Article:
Since I am a stay-at-home dad, obviously my daughter is not yet in preschool. Actually, we have been quite fortunate to have kept her home as long as we have. Although this will be ending soon, I relish the time that I still have with her. There are moments, however, when my precious angel more closely resembles a monster. How can that be, you may ask? Let’s just say that getting sick really brings out the monster in my little girl.
Since she has not been in day care or around other kids consistently, Little One does not get sick very often. However, the trade off is that when she does get sick, she tends to be extremely fussy. She just doesn’t understand this thing that is happening to her. She really takes the Fusstrain to Clarksville. I can’t tell you how often this weekend she cried out, “Wipe my nose!” Although we are trying to teach her to blow her own nose, it’s touch and go around here right now.
With Little One being so fussy, needless to say it has been trying times around the household lately. Three year olds can be difficult anyway you slice it, but now she is even more demanding and with a shorter fuse than usual. My wife took her for a nap drive today, and she just parked outside of Target for awhile, waiting for Little One to wake up. She said over dinner, “That time in the car with her was the best part of my day.”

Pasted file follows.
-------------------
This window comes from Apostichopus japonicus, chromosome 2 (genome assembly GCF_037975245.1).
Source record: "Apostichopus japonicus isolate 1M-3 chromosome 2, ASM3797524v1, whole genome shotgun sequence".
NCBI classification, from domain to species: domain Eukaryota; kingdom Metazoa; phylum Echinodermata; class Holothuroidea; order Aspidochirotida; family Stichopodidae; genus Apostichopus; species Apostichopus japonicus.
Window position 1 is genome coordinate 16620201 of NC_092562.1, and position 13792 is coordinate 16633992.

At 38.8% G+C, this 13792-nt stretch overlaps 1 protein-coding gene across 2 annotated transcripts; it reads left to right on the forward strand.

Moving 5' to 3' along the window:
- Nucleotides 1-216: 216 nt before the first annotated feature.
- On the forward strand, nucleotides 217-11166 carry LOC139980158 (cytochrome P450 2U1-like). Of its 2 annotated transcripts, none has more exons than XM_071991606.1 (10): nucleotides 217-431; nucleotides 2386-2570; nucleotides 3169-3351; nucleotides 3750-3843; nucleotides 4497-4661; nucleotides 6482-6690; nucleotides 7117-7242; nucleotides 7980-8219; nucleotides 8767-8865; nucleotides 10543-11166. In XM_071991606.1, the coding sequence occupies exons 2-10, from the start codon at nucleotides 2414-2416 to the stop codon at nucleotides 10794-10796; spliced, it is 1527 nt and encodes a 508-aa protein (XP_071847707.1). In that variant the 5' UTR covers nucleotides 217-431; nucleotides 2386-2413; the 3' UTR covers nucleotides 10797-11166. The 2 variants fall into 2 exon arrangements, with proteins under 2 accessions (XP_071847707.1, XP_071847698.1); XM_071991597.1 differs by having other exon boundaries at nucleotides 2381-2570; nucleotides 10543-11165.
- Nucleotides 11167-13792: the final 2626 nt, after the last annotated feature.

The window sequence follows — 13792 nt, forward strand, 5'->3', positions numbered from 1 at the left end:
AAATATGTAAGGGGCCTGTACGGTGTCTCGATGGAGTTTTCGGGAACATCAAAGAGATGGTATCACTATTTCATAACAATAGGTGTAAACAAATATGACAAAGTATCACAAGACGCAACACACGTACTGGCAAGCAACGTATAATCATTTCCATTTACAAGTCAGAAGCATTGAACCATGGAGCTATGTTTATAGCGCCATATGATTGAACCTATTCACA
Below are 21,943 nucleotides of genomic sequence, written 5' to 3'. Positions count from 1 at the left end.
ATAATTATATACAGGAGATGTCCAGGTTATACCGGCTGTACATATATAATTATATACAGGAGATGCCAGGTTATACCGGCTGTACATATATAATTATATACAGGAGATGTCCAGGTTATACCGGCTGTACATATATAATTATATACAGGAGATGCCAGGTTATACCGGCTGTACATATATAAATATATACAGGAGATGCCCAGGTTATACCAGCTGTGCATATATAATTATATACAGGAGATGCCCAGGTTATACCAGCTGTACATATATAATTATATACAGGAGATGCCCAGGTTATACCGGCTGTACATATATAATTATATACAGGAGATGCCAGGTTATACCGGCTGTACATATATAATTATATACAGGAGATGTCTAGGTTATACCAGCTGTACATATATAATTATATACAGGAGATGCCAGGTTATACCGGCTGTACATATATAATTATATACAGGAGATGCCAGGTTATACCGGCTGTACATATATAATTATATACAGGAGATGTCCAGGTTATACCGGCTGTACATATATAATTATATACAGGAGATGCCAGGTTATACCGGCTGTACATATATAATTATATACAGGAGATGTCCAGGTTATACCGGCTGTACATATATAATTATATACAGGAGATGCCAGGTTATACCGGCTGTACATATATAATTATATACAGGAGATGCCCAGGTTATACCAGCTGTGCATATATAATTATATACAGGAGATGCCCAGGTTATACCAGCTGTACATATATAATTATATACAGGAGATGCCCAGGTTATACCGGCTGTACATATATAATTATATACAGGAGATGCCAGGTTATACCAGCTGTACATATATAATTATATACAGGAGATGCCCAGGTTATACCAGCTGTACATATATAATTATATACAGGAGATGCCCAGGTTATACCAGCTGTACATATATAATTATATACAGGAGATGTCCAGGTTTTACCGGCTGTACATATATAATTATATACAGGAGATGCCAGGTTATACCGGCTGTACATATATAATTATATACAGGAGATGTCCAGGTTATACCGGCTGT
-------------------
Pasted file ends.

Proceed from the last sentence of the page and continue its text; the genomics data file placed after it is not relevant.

The HBO sketch comedy series “Mr. Show” had a skit about monster parties. A supposed expert was asked what would happen if such creatures as Dracula and the Wolfman got together.
“I mean, if they get together, it’s going to be a terrifying battle … they’re not going to get along, much less have a bash of some kind.”
Sometimes life with little ones is a terrifying battle, for multiple reasons. It can definitely be a terrifying battle to try and exert your will over a preschooler. But it can also be a battle with yourself, as you try to find the right balance between giving them some freedom or just losing your cool. It can be a battle with your partner as well, since every adult will have a different breaking point when “enough is enough” from the child.
So what can you do? I break it down to three main rules: just try and stay strong, keep your patience, and enjoy the silence. Yes, hold clutchingly to your downtime, because there will not be a lot of it when you are doing five things at once.
How do you enjoy your downtime? How do you “get away,” even if just for a moment?